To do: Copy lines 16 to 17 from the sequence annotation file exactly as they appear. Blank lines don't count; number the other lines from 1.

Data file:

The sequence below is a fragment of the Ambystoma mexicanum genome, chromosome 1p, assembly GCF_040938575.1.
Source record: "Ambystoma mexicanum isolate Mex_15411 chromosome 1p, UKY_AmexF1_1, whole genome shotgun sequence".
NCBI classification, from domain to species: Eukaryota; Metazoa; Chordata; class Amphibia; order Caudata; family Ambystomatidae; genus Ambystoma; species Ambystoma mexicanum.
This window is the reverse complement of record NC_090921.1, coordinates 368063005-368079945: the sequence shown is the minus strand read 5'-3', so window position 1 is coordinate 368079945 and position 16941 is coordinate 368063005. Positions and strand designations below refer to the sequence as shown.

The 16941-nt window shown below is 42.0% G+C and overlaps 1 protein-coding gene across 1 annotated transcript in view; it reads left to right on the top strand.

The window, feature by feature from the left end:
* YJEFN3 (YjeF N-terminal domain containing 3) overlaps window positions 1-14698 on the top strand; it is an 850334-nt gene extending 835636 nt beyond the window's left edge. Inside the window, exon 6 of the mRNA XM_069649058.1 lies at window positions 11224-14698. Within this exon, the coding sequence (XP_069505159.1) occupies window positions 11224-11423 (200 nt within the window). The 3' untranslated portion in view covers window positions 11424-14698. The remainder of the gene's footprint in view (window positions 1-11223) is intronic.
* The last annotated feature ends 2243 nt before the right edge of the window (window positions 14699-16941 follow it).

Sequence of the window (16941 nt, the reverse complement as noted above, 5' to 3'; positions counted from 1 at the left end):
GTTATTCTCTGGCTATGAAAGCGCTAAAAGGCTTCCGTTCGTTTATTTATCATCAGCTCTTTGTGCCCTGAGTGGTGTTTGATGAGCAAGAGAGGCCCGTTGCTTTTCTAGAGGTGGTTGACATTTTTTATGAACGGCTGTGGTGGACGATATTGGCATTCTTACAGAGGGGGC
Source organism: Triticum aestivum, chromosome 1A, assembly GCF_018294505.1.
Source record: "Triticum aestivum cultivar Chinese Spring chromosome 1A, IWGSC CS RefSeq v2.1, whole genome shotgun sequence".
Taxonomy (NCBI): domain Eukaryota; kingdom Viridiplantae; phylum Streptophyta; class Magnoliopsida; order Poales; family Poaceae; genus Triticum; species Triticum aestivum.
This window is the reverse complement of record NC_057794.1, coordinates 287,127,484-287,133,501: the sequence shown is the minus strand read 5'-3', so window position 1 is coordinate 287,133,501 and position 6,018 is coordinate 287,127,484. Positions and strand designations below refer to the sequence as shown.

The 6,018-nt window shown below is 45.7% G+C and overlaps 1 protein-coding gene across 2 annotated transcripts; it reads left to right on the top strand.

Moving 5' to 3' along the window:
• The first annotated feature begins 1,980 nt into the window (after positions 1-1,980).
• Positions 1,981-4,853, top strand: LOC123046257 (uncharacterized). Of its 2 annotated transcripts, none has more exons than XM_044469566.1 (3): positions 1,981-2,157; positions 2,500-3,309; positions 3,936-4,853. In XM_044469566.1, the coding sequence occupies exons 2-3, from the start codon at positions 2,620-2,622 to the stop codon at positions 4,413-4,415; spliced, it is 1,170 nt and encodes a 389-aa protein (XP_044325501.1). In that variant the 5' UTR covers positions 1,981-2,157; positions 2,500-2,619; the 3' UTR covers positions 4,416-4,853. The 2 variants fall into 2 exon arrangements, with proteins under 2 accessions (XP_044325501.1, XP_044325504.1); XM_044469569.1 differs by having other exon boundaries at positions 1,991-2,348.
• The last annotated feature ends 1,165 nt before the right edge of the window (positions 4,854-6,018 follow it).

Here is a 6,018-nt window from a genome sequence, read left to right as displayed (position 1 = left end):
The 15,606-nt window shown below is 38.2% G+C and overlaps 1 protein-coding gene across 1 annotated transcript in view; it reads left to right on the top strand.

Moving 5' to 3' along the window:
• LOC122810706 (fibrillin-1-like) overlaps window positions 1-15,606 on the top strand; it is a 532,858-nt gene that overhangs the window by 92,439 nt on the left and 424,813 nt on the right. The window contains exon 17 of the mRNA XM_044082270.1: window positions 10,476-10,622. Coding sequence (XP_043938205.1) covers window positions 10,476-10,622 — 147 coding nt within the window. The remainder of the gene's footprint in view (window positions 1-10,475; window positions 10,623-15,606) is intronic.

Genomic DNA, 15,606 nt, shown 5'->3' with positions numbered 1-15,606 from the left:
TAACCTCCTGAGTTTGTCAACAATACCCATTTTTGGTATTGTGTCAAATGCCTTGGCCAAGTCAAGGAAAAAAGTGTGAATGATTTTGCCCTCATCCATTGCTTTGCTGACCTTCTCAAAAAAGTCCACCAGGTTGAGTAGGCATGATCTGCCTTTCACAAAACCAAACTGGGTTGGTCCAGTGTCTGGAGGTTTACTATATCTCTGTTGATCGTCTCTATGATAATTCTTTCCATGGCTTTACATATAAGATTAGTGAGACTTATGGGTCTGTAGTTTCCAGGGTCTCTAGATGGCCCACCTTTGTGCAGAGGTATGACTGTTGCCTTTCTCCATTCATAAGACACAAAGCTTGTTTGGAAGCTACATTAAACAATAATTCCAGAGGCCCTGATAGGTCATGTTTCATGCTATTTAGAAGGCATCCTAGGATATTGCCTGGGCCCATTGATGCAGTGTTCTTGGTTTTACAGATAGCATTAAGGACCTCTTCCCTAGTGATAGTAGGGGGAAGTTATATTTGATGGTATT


Moving 5' to 3' along the window:
• The first annotated feature begins 1,980 nt into the window (after positions 1-1,980).